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Gosnell perforated uteruses, bowels and cervixes of countless patients, the grand jury report charged. He left fetal parts inside them, ignored postoperative pain and bleeding and passed venereal diseases from one patient to the next through bloody and dirty instruments, the report said.

Davida Johnson first went to Planned Parenthood in downtown Philadelphia when she got pregnant in 2001. She was 21 and already had a 3-year-old girl at home.

“The picketers out there, they just scared me half to death,” Johnson recalled this week.

Someone sent her to Gosnell, saying abortion protesters wouldn’t be a problem there. She said she paid him $400 cash.

Eyeing what she described as the dazed women in dirty, bloodstained recliners at the clinic, she had a change of heart as the procedure got under way.

“I said, ‘I don’t want to do this,’ and he smacked me. They tied my hands and arms down and gave me more medication,” Johnson, now 30, told The Associated Press.

She experienced gynecological problems a few months later. An examination revealed venereal disease, which she declined to identify. She blames Gosnell, 69, for the lifelong illness and for the four miscarriages she has subsequently suffered.

She learned only this week that prosecutors believe Gosnell frequently delivered babies alive, then severed their spines with scissors and stored the fetal bodies along with staff lunches in refrigerators at the clinic or severed their feet and lined them up in specimen jars, as if part of some unfathomably macabre collection.

“Did he do that to mine? Did he stab him in the neck?” Johnson asked at her North Philadelphia home this week. “Because I was out of it. I don’t know what he did to my baby.”

Johnson never sued over the abortion or ensuing venereal disease, but 46 other parties have, including the family of 22-year-old Semika Shaw, who prosecutors say died of sepsis at the Hospital of the University of Pennsylvania in March 2002, two days after Gosnell perforated her uterus and cervix during an abortion.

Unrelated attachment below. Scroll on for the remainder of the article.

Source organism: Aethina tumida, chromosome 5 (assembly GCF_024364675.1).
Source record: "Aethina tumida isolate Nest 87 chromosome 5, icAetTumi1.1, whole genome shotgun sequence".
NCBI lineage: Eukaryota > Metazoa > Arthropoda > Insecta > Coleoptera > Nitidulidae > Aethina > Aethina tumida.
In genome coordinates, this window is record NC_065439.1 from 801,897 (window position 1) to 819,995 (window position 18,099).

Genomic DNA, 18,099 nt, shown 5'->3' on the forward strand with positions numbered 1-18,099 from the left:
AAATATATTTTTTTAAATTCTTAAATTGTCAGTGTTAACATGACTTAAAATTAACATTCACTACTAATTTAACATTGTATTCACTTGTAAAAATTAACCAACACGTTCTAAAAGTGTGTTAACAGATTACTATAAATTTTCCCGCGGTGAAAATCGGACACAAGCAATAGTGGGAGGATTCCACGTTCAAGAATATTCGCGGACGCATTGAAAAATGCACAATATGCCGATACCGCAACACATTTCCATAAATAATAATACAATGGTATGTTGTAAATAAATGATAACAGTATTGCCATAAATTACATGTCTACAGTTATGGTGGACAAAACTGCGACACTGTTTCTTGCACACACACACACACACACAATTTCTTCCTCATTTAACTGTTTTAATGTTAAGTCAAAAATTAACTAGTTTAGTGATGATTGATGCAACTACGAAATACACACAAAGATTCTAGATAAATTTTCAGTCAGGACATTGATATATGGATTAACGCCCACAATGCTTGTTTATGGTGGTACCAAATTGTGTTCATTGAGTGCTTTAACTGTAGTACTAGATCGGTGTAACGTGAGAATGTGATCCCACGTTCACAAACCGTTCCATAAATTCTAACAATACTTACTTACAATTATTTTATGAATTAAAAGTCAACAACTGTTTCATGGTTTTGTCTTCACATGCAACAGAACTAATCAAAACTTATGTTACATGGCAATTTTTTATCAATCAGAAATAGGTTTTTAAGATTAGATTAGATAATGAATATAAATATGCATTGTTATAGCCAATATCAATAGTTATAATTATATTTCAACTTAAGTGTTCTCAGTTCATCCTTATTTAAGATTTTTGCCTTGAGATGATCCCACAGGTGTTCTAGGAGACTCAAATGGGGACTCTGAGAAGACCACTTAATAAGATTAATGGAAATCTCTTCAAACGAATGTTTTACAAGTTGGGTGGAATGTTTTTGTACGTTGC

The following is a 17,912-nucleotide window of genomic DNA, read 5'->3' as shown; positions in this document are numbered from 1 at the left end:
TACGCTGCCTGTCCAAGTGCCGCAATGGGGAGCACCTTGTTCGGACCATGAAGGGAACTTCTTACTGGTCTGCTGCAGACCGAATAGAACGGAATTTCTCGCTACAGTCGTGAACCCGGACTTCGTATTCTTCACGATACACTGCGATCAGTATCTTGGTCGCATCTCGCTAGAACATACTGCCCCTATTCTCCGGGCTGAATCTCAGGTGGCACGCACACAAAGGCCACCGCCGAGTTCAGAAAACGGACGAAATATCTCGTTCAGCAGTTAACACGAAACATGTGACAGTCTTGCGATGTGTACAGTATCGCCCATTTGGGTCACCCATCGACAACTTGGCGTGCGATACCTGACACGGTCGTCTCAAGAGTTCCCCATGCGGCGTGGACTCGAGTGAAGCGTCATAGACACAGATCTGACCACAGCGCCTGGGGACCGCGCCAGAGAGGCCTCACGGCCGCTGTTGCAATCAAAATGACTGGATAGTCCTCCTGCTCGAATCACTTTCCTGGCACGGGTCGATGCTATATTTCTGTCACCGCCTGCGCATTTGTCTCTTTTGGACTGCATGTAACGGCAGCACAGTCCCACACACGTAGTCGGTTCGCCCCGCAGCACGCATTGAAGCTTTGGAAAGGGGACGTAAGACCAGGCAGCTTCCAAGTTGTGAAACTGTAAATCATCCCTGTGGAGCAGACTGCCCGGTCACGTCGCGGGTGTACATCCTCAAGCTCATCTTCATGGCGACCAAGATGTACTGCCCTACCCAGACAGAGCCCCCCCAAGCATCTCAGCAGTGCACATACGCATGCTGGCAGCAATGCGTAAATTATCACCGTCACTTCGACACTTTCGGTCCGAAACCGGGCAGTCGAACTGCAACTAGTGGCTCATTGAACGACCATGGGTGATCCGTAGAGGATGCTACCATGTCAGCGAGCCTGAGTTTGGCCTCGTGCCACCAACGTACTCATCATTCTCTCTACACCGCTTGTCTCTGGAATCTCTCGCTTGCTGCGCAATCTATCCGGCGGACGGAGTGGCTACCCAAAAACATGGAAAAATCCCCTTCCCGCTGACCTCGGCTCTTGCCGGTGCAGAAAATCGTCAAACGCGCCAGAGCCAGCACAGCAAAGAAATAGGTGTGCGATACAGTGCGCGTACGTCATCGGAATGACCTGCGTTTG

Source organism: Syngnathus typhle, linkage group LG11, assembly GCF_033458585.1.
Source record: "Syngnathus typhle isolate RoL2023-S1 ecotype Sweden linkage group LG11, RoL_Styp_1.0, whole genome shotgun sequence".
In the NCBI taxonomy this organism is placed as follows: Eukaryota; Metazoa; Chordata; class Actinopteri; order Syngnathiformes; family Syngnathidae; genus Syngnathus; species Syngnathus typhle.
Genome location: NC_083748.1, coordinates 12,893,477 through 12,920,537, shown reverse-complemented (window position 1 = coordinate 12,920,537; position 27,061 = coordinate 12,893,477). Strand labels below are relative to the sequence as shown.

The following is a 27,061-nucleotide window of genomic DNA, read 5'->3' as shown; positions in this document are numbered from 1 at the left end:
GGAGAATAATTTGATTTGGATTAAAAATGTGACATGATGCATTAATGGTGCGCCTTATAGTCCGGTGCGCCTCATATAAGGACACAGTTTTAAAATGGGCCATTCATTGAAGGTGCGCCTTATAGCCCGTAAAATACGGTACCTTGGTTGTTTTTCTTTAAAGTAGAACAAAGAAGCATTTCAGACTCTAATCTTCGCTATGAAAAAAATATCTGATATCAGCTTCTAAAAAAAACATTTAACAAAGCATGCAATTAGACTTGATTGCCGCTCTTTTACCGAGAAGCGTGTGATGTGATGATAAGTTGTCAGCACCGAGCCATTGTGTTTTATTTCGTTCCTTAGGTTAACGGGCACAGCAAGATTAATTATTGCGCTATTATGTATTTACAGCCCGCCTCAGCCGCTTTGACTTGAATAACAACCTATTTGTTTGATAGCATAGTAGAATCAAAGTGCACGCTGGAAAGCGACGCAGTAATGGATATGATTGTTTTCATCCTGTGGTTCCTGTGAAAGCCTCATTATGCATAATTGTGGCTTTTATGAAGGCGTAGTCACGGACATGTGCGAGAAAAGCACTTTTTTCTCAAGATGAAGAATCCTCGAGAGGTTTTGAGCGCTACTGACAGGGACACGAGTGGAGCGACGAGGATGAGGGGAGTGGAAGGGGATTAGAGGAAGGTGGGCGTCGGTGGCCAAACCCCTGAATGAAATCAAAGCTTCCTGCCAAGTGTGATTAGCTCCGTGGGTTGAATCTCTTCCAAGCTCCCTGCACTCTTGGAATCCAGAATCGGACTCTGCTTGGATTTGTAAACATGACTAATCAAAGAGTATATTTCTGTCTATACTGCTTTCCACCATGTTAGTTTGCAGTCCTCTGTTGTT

Gosnell’s insurer later settled the family’s lawsuit over her death for $900,000 and referred a complaint and settlement to state health officials who oversee the clinic and Gosnell’s medical license. The insurer’s complaint brought no action, prosecutors said, because a Board of Medicine attorney said “the risk was inherent with the procedure.”

In all, state officials failed to inspect the clinic, despite repeated complaints, from 1993 until January 2010, when a federal drug raid investigating heavy painkiller distribution at the clinic shut it down.

Gosnell by then ranked third in the state for the number of prescriptions he wrote for OxyContin, the highly addictive narcotic painkiller. Authorities allege that he left blank prescriptions for such drugs at his office and allowed staff to make them out to the cash-paying patients who streamed in during the day when he wasn’t there.

Johnson’s husband, Bobby, was one of Gosnell’s pain patients. He said he went to Gosnell last year, paying $250 cash, to see the doctor about a debilitating pinched nerve. At the time, he said, he did not know his wife had gone to Gosnell years earlier, before they were married, for an abortion.

Gosnell typically worked from about 8 p.m. until after midnight, arriving only after his pregnant patients were dilated, sedated and ready for the abortion procedure.

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